Video games are great entertainment and come in many different packages. There are high-flying adrenaline-rushing shooters, puzzle games that make you think, peaceful RPGs, and anything else you can think of. But Geneva Convention violations can come from all sorts of games and media. Such was the case with Stardew Valley, an easy-playing RPG with positive vibes. The Stardew Valley Geneva Convention violations required a patch that may be one of the oddest in the history of video games.
How Did Stardew Valley Violate the Geneva Conventions?
@max0falltrades #greenscreen there’s so many of them how am I supposed to keep track of all of it #gaming #fyp #trivia #gamingtrivia #stardewvalley #stardewtok ♬ Stardew Valley Overture – ConcernedApe
For those unfamiliar with Stardew Valley, it’s a widely beloved, highly-rated open-ended RPG that allows players to become immersed in a fun, peaceful universe.
Heavily influenced by the highly-acclaimed series Harvest Moon, players find themselves taking care of a farm sharing the same name as the title after inheriting it from their deceased grandfather.
You’ll spend your time doing farm chores and advancing your land to renew Stardew Valley back to its glory days.
This is why it may be surprising that a Stardew Valley Geneva Convention violation patch was necessary due to this unassuming adventure violating one of the most critical sets of guidelines in the international community.
The controversy comes from the usage of a red cross on a white backdrop found within the game. While not a heinous war crime, it’s still a violation.
Usage of a red cross on a white backdrop signifying anything other than The Red Cross is against the Geneva Conventions, and while it’s not always a big deal, legal action can be explored.
You’re also not allowed to misuse the red crystal or a red crescent on a white backdrop for anything else other than medical service in war, either, as each is a protection symbol.
Geneva Convention Violations in Other Video Games and Pop Culture
It doesn’t take much time to find plenty of Geneva Convention violations in video games if you want to be critical about things, but some are more harmless than others.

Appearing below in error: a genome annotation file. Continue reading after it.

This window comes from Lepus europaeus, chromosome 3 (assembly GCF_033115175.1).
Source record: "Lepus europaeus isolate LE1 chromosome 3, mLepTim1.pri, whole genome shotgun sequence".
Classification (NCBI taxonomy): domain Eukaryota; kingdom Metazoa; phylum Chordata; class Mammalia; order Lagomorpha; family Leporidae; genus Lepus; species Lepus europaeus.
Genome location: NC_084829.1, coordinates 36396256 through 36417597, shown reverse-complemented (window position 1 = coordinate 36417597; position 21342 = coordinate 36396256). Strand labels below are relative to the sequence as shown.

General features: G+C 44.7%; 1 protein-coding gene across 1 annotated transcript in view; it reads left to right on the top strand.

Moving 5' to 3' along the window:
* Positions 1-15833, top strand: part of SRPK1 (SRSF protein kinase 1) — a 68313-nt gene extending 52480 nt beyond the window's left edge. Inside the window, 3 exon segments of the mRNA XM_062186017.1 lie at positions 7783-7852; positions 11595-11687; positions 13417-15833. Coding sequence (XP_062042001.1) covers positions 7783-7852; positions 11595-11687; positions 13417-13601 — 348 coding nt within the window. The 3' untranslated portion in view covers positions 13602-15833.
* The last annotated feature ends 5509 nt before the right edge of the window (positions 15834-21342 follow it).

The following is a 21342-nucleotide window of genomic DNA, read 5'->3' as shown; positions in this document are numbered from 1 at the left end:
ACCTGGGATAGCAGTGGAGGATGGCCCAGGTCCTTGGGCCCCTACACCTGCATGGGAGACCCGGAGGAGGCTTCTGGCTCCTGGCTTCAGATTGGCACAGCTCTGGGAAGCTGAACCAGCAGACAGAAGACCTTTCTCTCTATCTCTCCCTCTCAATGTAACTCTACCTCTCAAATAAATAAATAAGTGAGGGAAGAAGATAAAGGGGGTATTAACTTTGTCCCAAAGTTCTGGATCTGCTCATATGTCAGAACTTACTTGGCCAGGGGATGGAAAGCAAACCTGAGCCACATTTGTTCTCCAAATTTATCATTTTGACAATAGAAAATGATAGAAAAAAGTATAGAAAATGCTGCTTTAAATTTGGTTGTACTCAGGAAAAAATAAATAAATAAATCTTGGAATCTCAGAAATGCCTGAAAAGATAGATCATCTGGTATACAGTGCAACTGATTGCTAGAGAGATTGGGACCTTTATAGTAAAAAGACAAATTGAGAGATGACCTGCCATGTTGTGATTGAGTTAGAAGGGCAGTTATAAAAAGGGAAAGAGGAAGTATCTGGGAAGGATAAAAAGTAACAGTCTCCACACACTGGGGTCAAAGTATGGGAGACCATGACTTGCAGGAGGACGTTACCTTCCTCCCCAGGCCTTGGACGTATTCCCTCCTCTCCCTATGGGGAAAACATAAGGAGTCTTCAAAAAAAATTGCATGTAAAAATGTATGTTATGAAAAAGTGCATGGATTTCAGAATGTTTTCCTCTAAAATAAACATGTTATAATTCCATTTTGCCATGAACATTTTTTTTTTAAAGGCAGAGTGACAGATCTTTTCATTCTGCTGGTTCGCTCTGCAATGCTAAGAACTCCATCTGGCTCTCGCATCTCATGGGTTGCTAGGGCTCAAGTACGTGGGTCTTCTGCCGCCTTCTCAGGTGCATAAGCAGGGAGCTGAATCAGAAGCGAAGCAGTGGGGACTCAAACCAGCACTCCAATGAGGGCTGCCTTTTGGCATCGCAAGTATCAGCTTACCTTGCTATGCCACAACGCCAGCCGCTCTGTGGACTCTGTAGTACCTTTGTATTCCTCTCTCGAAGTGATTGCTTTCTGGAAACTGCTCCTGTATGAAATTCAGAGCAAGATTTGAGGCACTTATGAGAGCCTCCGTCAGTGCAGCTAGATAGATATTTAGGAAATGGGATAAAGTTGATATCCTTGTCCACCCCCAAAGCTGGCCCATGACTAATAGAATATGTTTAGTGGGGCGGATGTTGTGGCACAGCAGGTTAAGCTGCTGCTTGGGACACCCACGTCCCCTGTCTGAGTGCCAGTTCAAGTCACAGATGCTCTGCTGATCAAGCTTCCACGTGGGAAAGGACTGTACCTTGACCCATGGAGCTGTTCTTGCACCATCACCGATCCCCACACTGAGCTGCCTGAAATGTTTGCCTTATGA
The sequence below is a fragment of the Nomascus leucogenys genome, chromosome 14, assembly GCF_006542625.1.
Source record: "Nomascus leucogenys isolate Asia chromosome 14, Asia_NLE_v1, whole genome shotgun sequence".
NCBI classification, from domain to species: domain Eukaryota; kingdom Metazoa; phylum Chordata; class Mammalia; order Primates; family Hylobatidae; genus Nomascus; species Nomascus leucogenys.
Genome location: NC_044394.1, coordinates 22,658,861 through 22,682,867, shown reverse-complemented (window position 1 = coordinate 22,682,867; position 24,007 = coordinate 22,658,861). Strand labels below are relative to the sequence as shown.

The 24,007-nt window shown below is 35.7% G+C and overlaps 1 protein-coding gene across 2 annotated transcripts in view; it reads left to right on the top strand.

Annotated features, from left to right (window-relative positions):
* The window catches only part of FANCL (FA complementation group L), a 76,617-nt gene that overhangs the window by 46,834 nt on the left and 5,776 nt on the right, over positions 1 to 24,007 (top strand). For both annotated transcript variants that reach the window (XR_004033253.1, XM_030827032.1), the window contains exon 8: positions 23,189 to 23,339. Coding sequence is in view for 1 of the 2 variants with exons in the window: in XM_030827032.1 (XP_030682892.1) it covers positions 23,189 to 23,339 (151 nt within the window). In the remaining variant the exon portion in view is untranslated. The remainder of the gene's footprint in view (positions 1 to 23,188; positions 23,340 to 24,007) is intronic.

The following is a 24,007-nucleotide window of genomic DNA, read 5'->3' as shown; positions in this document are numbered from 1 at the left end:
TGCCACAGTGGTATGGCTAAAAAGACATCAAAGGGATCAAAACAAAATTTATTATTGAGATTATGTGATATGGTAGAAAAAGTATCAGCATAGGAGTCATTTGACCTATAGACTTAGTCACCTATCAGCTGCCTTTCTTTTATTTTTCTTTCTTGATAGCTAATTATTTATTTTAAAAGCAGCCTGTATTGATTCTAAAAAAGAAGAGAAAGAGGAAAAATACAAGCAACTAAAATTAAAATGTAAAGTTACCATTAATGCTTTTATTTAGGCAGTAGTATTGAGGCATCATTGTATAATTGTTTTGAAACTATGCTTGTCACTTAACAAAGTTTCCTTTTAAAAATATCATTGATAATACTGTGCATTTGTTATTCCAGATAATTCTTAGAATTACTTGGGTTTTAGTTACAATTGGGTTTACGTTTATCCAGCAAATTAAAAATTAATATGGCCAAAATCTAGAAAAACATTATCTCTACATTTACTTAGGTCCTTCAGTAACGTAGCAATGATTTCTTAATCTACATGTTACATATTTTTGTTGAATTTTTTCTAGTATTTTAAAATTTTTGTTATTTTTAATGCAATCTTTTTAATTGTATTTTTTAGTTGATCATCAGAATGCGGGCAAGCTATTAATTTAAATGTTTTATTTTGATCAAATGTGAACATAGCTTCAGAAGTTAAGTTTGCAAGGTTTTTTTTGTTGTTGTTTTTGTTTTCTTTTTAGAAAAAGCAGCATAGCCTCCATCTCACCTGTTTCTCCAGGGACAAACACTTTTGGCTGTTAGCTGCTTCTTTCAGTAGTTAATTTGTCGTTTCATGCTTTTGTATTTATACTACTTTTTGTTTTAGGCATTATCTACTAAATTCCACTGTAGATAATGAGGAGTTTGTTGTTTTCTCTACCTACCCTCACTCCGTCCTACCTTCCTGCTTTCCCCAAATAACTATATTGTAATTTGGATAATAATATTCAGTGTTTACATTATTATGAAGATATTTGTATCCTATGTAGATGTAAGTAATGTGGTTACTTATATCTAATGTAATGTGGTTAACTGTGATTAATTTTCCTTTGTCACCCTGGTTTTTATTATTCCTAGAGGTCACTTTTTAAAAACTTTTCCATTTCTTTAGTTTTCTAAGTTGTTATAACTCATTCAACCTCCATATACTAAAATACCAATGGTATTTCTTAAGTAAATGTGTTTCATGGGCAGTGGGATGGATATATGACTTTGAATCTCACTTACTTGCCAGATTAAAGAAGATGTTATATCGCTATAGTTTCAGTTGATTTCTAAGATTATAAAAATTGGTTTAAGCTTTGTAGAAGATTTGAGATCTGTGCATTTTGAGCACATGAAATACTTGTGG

For the inquisitive, there’s even a Twitter account tracking Geneva Convention violations in video games, which was birthed out of the COVID-19 pandemic.
Here are some interesting examples from the page and other pop culture references that would be war crimes if they were committed in real life:
Grand Theft Auto V
Again, there are probably countless ways to go about things here, as the streets of Los Santos are a long way away from Stardew Valley. But a particular scene during story mode broke the rules, at least theoretically.
The franchise came through with many innovations in GTA V, but none were more prevalent than a story told through the eyes of not one but three protagonists.
Trevor was one of them, and he was a loose cannon at best and a complete psychopath at worst.
So, it should come as no surprise that there comes the point in which Trevor will get an opportunity to torture a man for information, thus symbolically violating Article 32 of the Fourth Geneva Convention (though this isn’t a literal real-life violation like Stardew Valley).
You can violate Article 32 of the Fourth Geneva Convention in Grand Theft Auto 5. pic.twitter.com/JZOL7QfzxE
— Can You Violate The Geneva Conventions? (@ViolateGeneva) April 24, 2020
Interestingly enough, how far you take things is not up to Trevor; it’s up to you, as you can inflict more or less damage depending on what you decide.
Super Mario 64
Admit it; when no one was around, in the heat of the moment, you chucked Tuxie off of Cool, Cool Mountain. We’re not here to judge you for your crimes; we’re just simply pointing them out.
You can violate the Geneva Conventions in Super Mario 64. pic.twitter.com/CM3mjRwkQ1
— Can You Violate The Geneva Conventions? (@ViolateGeneva) April 23, 2020
Enema Of The State
This isn’t a video game, but chances are if you remember throwing a penguin off of a fake mountain while playing Nintendo 64, you also remember this classic pop-punk album from Blink-182.
Yes, the group has done plenty of childish and immature things during their run, but it’s none of that. Similar to the Stardew Valley Geneva Convention slip-up, the album cover featured a red cross on a white background, which we now know is a big no-no.
Have you ever had enough of your Sim being annoying, so you trap them? Well, while imprisonment isn’t against the Geneva Conventions, doing so in a manner that causes them to die is. We hope they made it out, or you may be facing war crimes.
Does the Geneva Convention Apply to Civilians?
We can’t stress enough how much this isn’t legal advice, so consult a lawyer. With that being said, the Geneva Conventions do not apply to civilians during peacetime.
It’s also important to note that civilians can also be charged with war crimes. Civilians are permitted to act in self-defense, but outright attacks and violations of international documents can land you in hot water.
Stardew Valley Geneva Convention Violation Is a Unique Gaming Misstep
We’re thankful that the Stardew Valley patch notes brought these “heinous” crimes to our attention.
As you can see, even in a world filled with odd violations, the farming RPG sits in a unique situation that shows an innocent oversight.
The Stardew Valley Geneva Convention violation is thankfully the kind that humanity can live with, and if these were the biggest of our worries, we’d be in a much better place as the collective human race.